Make it really hard to let users tell you about problems. Then when they do, ignore them (or at least seem to). If you want to report a bug on Android, how do you do it? Go ahead, try. I'll wait. Most likely you didn't find it. Try searching for "Android Issues" on Google, that will take you to the Issues list.
There's a lot of them. The image above shows 16206 of issues marked as defects. The theory is that you can star an issue to cast your vote and supposedly the most starred issues get addressed first. Only 432 are marked "Assigned"--meaning someone is working on it leaving 15774 in limbo.
While we are on the topic of support, you might be able to find a phone number to call Google support directly. Hint: the number is here. You'll get a call back from a very nice person who likely won't be able to help you and will have to escalate. I think escalate in Google's dictionary is a euphemism for black hole.
Two emails later and no response. I will be old(er) and grey(er) before I hear back.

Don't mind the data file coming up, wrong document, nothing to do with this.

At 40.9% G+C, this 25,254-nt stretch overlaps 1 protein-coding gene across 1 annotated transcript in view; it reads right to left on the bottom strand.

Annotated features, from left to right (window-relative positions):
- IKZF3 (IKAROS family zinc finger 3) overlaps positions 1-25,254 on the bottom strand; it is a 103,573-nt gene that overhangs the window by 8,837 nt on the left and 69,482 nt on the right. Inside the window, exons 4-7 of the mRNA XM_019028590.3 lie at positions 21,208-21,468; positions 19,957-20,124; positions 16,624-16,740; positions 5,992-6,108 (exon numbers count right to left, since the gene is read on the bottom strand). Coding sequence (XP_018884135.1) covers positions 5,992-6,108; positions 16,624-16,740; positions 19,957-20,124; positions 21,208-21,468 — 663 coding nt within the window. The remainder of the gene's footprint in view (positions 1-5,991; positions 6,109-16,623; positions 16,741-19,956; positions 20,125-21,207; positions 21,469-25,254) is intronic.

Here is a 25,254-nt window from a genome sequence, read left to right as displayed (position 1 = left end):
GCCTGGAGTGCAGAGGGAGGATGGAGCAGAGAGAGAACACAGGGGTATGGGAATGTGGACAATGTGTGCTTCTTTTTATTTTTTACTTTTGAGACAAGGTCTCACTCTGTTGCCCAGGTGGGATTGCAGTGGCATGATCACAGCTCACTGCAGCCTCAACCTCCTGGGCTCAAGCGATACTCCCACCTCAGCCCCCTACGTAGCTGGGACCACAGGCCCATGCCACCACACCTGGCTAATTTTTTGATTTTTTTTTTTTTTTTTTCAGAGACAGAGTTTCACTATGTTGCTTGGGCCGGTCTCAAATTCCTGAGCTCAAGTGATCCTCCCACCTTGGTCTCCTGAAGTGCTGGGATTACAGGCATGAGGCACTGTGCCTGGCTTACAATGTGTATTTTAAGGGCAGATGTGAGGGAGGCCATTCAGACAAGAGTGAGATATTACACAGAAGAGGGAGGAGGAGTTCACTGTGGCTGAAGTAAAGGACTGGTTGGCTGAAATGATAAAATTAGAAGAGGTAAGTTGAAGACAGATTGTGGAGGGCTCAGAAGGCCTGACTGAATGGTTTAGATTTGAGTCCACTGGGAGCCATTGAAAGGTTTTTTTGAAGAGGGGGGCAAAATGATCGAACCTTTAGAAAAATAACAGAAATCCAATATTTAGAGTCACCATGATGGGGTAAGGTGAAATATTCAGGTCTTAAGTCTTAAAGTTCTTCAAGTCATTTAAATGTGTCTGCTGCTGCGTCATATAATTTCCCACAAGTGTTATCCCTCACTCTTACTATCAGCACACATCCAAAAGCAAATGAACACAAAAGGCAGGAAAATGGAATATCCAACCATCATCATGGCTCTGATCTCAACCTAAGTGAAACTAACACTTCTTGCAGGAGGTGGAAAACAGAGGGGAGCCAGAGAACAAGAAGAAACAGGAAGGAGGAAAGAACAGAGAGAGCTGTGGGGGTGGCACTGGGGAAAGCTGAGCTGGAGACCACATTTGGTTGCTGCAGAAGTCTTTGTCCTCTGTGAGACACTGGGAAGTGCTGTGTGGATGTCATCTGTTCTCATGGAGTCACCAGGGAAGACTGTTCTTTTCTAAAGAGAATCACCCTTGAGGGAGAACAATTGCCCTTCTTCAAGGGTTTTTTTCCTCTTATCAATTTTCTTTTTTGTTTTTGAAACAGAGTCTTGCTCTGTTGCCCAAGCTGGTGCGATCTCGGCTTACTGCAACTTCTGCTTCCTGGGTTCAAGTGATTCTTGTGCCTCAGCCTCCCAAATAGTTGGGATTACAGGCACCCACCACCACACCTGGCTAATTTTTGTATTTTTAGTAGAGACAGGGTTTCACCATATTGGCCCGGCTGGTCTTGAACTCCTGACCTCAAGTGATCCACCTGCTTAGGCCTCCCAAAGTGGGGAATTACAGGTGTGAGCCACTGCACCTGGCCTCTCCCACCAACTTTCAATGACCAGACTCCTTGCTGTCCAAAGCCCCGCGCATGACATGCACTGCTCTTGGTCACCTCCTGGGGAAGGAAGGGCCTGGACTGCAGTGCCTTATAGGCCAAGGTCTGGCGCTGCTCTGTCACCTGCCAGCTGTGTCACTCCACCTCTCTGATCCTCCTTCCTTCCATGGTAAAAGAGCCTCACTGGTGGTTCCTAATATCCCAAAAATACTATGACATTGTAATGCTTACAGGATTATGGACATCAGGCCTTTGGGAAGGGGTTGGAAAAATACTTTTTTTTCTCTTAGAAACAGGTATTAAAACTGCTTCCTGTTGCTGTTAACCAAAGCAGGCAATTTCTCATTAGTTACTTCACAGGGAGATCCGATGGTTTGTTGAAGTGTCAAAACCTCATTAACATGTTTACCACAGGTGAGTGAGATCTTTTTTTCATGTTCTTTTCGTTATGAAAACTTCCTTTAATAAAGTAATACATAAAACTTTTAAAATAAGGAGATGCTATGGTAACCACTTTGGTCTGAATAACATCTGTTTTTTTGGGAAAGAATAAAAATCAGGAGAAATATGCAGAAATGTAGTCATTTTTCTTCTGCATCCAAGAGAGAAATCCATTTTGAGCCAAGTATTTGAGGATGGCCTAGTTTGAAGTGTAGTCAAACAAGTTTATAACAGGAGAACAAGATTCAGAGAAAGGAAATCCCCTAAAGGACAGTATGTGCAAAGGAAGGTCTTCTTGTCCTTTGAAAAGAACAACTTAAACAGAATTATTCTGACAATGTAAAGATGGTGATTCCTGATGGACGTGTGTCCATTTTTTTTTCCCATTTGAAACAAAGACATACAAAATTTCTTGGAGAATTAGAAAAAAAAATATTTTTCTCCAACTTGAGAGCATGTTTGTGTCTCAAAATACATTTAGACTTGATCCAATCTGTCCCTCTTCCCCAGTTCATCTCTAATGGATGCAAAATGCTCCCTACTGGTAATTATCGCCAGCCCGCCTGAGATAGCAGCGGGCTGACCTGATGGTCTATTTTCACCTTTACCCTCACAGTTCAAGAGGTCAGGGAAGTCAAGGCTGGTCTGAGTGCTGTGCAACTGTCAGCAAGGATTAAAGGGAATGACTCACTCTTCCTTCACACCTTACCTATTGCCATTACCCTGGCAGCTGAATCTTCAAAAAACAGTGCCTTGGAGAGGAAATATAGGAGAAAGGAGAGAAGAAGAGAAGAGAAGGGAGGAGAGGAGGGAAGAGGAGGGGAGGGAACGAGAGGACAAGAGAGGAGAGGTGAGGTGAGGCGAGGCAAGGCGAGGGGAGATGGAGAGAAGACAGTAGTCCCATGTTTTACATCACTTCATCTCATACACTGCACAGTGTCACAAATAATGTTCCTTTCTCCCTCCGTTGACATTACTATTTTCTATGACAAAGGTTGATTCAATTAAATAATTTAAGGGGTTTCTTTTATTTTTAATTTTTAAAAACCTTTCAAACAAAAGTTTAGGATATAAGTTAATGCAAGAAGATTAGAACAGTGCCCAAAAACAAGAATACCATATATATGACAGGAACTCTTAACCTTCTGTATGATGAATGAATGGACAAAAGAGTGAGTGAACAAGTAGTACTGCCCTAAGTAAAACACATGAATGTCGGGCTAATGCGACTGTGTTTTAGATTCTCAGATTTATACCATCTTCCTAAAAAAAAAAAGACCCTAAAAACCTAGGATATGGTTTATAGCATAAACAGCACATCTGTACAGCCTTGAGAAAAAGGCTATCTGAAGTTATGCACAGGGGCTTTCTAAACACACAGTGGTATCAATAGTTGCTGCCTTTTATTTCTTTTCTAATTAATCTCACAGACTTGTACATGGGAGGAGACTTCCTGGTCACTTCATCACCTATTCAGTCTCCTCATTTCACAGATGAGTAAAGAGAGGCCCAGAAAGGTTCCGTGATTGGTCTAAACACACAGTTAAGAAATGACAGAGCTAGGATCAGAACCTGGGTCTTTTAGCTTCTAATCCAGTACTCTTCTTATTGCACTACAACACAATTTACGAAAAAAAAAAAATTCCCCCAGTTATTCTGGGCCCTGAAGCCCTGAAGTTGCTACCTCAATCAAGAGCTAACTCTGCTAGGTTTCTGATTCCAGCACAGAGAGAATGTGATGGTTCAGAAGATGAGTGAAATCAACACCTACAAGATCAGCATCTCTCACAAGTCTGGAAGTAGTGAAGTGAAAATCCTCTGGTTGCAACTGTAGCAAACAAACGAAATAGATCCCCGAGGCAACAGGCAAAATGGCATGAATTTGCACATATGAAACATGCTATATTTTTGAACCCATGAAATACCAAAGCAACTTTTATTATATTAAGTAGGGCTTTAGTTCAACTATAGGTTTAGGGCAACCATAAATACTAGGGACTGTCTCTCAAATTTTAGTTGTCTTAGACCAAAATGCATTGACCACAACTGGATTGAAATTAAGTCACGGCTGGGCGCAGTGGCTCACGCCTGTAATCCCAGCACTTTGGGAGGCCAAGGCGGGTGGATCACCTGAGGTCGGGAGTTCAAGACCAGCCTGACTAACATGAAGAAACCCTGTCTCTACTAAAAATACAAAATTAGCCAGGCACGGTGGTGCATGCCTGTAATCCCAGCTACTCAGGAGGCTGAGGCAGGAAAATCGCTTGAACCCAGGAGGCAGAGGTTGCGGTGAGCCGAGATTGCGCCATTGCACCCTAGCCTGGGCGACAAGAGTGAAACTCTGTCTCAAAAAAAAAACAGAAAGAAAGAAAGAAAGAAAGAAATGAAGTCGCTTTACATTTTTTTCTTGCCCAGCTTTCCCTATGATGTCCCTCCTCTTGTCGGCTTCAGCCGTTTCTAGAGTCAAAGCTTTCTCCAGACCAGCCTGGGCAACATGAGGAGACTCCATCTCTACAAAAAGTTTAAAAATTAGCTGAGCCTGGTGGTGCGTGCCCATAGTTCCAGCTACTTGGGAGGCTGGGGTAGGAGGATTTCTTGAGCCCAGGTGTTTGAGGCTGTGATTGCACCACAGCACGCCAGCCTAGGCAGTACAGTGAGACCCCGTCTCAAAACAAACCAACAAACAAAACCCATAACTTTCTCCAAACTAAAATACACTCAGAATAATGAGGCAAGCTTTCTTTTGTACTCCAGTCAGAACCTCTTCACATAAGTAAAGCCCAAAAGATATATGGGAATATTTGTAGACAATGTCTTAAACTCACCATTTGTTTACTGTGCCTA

So what was that support email about? At some point, probably when Google Play Store went moved to version 3.5.15, the list of purchased but not installed apps disappeared from under the list of Installed apps (left).
Now I can only find them in the list of All apps (right), which includes apps installed onto any Android device I own, which is three. I have a Droid, Galaxy Nexus, and Asus Transformer Prime. The list of all apps is also not sorted or sortable, so I have to scroll through hoping I see the one I want. That is not helpful.
I thought it might have been a bug since I was only seeing it on one device, but now I am seeing it on others. If you are so inclined, go star this issue.
Can I get a consistent UI? Anyone? Granted, Google isn't totally to blame for inconsistent Android UI's. OEM's like Motorola, Samsung, and HTC do customize the Android UI, or in the case of HTC, re-skin it. The openness of Android is a blessing and a curse. Without a consistent UI, it is very hard for developers, users, and organizations, to support multiple devices.